Exploring levers and barriers to accessing primary care for marginalised groups and identifying their priorities for primary care provision: a participatory learning and action research study
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O’Donnell, Patrick, Tierney, Edel, O’Carroll, Austin, Nurse, Diane, & MacFarlane, Anne. (2016). Exploring levers and barriers to accessing primary care for marginalised groups and identifying their priorities for primary care provision: a participatory learning and action research study. International Journal for Equity in Health, 15(1), 197. doi: 10.1186/s12939-016-0487-5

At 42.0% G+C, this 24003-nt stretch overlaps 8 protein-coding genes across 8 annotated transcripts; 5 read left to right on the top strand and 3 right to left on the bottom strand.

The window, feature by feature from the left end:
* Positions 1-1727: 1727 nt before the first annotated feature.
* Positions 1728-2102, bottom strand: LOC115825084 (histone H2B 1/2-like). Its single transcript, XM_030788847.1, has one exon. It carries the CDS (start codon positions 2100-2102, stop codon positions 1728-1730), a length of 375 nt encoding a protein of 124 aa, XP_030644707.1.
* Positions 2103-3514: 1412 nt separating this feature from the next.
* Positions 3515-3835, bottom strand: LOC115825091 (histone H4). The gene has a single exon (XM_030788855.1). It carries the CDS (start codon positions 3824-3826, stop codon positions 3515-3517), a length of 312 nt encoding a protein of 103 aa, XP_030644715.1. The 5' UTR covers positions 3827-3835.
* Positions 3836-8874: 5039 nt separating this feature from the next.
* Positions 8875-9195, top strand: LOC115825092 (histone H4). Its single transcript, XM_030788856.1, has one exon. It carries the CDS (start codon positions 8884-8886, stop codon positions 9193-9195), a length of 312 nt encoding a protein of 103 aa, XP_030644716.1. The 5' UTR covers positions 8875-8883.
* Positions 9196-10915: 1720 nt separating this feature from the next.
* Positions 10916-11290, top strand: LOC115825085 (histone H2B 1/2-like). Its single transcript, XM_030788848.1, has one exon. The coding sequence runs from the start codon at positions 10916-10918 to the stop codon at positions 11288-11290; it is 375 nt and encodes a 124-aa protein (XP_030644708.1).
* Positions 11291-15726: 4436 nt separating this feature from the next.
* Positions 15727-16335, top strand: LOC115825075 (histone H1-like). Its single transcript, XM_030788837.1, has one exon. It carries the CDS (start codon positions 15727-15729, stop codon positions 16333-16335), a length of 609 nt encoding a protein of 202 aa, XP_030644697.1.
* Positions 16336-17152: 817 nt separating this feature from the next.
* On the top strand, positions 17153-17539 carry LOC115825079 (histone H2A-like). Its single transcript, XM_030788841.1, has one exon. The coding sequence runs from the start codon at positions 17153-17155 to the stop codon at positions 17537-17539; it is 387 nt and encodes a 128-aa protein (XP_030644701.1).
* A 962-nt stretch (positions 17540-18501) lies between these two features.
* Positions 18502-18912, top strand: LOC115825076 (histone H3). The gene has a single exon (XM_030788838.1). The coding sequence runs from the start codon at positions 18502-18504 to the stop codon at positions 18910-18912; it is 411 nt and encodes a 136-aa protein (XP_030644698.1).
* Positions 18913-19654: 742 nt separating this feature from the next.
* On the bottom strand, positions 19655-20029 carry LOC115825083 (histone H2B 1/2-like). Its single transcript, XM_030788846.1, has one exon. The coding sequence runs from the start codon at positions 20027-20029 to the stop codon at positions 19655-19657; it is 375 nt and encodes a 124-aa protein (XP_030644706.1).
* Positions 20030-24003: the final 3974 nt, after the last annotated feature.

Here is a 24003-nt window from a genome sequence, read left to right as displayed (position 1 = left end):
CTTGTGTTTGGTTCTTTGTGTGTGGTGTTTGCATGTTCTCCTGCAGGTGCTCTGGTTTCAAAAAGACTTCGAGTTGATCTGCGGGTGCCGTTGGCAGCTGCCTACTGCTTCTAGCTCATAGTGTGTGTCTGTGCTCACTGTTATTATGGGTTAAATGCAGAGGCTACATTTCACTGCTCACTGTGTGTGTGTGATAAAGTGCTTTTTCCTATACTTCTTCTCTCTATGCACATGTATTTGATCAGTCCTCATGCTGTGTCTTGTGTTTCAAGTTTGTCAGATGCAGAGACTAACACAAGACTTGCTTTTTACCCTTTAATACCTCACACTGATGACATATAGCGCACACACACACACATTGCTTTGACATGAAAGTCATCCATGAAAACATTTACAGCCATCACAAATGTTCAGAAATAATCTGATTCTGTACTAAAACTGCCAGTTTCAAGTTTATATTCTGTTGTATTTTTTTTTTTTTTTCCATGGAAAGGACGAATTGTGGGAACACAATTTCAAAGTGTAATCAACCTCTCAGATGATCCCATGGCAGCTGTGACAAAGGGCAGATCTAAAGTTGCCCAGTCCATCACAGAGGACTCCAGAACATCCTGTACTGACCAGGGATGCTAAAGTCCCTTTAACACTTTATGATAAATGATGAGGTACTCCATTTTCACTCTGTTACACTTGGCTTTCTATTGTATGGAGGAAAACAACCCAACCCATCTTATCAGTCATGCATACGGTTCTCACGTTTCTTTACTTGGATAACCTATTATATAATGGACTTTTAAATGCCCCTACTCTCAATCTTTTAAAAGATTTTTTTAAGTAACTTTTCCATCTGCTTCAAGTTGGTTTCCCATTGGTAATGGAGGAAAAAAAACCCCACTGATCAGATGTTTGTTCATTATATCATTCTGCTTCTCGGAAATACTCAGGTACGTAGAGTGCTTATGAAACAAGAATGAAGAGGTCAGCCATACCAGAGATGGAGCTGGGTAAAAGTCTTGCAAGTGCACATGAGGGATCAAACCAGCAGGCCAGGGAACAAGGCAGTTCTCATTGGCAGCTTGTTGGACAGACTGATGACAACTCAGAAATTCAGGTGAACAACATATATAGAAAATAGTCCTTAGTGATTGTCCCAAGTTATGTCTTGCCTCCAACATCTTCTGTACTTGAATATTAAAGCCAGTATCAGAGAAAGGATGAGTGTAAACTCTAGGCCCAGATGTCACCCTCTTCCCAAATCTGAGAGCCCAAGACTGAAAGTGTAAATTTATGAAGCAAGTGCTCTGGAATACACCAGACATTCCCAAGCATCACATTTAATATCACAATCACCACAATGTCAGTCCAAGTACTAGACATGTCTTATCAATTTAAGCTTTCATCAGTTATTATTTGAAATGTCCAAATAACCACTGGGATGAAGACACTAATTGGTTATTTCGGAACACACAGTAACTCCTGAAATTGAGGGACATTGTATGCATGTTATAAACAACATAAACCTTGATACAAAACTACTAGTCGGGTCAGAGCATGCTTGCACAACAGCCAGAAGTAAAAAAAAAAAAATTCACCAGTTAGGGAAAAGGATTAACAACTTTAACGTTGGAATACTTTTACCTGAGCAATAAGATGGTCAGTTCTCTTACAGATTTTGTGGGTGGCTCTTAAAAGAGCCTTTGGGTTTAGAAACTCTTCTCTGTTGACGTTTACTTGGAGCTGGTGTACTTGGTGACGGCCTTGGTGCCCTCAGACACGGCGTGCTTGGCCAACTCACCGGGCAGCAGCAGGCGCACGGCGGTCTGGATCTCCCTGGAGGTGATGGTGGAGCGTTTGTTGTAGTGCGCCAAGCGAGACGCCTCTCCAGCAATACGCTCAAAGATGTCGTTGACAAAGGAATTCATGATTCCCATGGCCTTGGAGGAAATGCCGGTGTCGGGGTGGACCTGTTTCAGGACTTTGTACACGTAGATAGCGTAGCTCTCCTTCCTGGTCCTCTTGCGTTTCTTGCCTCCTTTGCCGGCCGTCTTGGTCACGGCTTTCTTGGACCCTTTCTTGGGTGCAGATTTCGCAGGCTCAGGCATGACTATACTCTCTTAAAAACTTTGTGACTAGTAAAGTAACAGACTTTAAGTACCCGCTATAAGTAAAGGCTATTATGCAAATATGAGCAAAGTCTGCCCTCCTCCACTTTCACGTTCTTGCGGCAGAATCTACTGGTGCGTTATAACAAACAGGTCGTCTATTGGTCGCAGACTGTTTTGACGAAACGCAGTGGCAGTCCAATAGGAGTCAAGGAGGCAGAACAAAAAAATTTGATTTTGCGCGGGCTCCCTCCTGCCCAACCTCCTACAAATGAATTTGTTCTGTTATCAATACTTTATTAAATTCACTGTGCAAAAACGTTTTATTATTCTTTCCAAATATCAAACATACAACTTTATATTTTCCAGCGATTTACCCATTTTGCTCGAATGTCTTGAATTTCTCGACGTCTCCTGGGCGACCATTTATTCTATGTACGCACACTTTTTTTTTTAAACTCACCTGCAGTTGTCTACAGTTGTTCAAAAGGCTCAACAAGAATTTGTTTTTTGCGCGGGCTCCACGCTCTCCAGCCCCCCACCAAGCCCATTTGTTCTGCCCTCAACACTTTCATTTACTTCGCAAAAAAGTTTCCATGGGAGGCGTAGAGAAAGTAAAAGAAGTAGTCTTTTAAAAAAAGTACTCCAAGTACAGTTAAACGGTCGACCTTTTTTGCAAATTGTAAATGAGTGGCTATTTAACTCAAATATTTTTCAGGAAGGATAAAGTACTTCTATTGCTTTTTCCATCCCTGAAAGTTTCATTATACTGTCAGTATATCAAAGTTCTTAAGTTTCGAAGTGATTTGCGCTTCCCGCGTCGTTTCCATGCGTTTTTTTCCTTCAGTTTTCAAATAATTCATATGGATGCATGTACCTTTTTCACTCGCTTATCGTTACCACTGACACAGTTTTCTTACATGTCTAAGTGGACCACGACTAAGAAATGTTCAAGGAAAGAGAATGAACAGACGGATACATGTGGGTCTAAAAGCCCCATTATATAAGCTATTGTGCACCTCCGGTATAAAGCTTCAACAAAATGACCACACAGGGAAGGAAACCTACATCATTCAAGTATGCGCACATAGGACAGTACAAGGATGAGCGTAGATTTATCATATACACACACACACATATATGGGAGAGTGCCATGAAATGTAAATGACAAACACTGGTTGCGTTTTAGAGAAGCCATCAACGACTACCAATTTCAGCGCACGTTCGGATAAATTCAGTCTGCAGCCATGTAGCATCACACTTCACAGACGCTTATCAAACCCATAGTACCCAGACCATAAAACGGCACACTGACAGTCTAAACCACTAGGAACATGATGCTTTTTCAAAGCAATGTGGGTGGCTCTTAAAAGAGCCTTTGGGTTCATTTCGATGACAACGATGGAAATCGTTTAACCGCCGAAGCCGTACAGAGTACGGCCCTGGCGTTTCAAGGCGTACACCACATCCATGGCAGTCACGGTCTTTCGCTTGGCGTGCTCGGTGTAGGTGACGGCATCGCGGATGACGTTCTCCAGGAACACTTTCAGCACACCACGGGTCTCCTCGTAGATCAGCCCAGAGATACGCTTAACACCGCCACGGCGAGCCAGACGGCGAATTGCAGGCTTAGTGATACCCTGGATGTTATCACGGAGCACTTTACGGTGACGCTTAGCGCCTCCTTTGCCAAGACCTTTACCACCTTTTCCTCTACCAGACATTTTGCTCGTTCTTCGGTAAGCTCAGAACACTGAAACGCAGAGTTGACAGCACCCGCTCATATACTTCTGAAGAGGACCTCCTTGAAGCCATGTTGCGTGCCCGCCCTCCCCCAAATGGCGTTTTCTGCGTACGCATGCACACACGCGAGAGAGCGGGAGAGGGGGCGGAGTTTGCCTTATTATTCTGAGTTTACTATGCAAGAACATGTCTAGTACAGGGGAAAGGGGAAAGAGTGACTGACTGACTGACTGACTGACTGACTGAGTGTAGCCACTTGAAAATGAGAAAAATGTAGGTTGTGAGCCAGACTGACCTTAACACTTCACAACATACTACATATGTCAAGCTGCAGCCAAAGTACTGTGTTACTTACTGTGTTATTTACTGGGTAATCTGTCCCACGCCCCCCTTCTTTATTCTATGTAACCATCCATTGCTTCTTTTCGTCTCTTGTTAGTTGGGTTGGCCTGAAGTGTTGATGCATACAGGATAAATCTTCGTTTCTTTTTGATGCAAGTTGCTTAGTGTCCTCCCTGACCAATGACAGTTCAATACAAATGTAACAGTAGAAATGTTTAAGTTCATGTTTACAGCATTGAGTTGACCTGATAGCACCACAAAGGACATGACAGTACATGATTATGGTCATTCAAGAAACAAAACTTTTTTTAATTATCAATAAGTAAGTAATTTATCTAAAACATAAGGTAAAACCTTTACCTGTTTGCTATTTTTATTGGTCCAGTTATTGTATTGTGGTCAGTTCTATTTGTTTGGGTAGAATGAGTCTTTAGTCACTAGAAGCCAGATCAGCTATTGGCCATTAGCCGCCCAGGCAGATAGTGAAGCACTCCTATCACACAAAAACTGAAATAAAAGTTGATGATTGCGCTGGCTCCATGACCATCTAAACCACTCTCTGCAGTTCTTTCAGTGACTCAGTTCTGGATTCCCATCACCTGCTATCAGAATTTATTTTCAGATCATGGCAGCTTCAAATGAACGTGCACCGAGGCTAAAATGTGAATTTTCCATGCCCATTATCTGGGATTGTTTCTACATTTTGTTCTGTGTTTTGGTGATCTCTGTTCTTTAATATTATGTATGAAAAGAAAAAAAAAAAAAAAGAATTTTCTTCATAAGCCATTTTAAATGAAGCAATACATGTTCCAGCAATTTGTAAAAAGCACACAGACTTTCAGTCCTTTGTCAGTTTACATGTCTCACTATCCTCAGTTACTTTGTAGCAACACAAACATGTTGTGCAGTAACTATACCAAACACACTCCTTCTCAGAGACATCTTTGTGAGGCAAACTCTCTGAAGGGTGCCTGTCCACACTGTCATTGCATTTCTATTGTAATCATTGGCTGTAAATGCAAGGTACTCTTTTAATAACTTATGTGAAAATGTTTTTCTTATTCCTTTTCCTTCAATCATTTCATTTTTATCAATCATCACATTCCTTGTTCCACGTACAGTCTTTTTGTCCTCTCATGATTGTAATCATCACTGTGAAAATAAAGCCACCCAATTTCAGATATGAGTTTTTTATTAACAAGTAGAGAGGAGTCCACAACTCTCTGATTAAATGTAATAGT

Background The involvement of patients and the public in healthcare has grown significantly in recent decades and is documented in health policy documents internationally. Many benefits of involving these groups in primary care planning have been reported. However, these benefits are rarely felt by those considered marginalised in society and they are often excluded from participating in the process of planning primary care. It has been recommended to employ suitable approaches, such as co-operative and participatory initiatives, to enable marginalised groups to highlight their priorities for care. Methods This Participatory Learning and Action (PLA) research study involved 21 members of various marginalised groups who contributed their views about access to primary care. Using a series of PLA techniques for data generation and co-analysis, we explored barriers and facilitators to primary healthcare access from the perspective of migrants, Irish Travellers, homeless people, drug users, sex workers and people living in deprivation, and identified their priorities for action with regard to primary care provision. Results Four overarching themes were identified: the home environment, the effects of the ‘two-tier’ healthcare system on engagement, healthcare encounters, and the complex health needs of many in those groups. The study demonstrates that there are many complicated personal and structural barriers to accessing primary healthcare for marginalised groups. There were shared and differential experiences across the groups. Participants also expressed shared priorities for action in the planning and running of primary care services. Conclusions Members of marginalised groups have shared priorities for action to improve their access to primary care. If steps are taken to address these, there is scope to impact on more than one marginalised group and to address the existing health inequities.
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